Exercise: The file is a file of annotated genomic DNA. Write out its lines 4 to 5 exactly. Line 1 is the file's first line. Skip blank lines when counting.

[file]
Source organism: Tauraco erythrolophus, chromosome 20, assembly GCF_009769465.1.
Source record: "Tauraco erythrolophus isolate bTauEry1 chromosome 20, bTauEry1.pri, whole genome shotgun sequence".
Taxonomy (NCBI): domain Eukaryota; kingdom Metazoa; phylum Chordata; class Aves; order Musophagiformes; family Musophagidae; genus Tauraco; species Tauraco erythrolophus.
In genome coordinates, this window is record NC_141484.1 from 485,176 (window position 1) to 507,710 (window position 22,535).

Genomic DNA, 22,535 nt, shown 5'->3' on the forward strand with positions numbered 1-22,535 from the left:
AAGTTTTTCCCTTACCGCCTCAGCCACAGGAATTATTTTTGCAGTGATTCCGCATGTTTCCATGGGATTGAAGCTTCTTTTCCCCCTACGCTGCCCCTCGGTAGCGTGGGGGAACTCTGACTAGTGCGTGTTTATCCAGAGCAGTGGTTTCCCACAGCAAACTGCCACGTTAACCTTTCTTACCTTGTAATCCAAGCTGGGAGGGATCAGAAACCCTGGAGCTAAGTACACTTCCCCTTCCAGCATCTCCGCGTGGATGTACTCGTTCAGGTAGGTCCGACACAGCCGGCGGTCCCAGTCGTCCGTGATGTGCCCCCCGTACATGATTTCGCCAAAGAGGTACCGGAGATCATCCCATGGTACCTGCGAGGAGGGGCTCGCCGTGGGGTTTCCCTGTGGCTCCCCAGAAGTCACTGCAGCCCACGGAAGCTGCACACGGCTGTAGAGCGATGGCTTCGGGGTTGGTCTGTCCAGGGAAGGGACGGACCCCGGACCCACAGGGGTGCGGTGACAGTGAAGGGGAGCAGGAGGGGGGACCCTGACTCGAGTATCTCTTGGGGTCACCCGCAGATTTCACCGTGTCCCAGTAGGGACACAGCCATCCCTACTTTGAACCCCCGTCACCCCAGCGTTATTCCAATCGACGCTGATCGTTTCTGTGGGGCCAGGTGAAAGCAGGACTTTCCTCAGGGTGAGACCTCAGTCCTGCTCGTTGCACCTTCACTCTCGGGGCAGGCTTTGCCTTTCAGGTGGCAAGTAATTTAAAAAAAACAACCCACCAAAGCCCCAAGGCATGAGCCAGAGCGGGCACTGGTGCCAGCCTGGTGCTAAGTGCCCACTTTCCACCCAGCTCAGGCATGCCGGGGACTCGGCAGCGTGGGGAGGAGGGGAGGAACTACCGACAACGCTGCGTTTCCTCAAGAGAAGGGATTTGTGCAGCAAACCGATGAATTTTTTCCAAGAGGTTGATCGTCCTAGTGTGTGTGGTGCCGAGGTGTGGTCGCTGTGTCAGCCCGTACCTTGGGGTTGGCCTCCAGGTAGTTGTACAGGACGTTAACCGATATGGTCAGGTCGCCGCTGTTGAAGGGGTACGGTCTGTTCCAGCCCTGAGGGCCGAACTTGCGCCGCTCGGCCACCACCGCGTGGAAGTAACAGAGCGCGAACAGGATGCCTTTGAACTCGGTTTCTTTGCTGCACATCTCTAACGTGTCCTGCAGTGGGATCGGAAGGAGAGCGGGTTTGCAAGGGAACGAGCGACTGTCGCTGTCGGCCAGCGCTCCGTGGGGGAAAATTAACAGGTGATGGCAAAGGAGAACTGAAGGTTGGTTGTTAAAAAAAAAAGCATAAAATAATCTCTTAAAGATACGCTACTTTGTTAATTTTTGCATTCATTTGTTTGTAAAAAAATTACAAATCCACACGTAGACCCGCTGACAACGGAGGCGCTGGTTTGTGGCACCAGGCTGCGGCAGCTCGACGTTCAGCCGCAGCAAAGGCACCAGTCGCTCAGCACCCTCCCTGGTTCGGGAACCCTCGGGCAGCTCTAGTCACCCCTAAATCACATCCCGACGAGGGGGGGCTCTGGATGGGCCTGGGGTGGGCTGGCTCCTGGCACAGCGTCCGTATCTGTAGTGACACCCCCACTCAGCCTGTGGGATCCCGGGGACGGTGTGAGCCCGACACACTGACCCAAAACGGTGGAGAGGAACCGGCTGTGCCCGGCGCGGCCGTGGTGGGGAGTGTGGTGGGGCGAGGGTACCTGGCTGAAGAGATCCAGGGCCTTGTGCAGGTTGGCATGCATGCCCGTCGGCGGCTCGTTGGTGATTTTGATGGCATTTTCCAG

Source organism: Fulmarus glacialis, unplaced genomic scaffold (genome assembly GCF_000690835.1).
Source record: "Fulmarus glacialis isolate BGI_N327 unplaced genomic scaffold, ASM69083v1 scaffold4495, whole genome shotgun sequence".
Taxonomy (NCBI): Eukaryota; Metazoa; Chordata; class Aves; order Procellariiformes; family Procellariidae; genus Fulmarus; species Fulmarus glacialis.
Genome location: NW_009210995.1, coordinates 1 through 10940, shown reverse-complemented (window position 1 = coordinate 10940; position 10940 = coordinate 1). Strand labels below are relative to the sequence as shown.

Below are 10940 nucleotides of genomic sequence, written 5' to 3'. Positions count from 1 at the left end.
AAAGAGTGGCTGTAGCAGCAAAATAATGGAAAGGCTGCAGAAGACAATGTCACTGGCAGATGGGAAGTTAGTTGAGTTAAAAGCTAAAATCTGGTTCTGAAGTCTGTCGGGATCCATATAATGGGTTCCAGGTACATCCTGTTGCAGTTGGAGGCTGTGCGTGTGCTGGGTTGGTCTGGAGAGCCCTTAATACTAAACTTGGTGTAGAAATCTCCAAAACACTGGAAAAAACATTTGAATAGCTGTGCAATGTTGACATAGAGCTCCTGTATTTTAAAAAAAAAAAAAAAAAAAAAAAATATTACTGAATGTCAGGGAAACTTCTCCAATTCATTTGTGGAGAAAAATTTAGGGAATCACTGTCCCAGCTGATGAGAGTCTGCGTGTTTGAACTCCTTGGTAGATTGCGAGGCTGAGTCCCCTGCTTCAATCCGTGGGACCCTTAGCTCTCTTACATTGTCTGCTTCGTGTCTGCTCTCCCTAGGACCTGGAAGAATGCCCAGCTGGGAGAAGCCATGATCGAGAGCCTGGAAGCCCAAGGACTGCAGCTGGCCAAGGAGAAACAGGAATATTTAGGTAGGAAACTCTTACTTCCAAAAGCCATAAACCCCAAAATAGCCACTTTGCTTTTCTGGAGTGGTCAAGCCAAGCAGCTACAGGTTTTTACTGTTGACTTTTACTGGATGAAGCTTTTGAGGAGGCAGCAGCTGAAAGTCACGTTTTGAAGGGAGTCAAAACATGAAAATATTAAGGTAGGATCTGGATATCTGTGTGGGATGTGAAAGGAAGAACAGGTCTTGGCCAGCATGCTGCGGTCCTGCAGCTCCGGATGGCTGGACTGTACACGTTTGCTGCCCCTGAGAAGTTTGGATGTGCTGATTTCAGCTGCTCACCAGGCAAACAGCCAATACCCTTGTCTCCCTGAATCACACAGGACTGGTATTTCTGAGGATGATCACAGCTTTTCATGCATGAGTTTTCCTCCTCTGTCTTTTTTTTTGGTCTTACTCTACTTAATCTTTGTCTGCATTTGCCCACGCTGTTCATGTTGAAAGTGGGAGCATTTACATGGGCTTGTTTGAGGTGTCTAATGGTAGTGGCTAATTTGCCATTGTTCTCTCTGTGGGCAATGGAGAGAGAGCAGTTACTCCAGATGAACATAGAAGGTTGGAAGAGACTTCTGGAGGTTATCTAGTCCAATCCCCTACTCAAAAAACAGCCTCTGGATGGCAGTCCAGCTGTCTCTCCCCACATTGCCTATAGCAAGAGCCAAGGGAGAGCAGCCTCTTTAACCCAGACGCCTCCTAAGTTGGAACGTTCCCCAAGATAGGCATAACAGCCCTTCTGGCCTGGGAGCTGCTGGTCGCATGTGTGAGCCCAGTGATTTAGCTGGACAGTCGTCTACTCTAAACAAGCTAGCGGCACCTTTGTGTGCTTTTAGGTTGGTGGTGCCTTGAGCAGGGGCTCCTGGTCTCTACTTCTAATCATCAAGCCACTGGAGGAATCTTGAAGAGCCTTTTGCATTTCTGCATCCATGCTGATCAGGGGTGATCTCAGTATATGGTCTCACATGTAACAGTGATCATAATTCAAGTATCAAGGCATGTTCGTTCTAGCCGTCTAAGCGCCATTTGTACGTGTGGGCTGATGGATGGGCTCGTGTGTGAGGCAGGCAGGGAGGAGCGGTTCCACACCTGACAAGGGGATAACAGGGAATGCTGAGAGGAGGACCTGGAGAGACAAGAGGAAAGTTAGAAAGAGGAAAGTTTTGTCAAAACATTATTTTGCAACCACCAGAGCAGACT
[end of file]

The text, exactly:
In genome coordinates, this window is record NC_141484.1 from 485,176 (window position 1) to 507,710 (window position 22,535).

Genomic DNA, 22,535 nt, shown 5'->3' on the forward strand with positions numbered 1-22,535 from the left: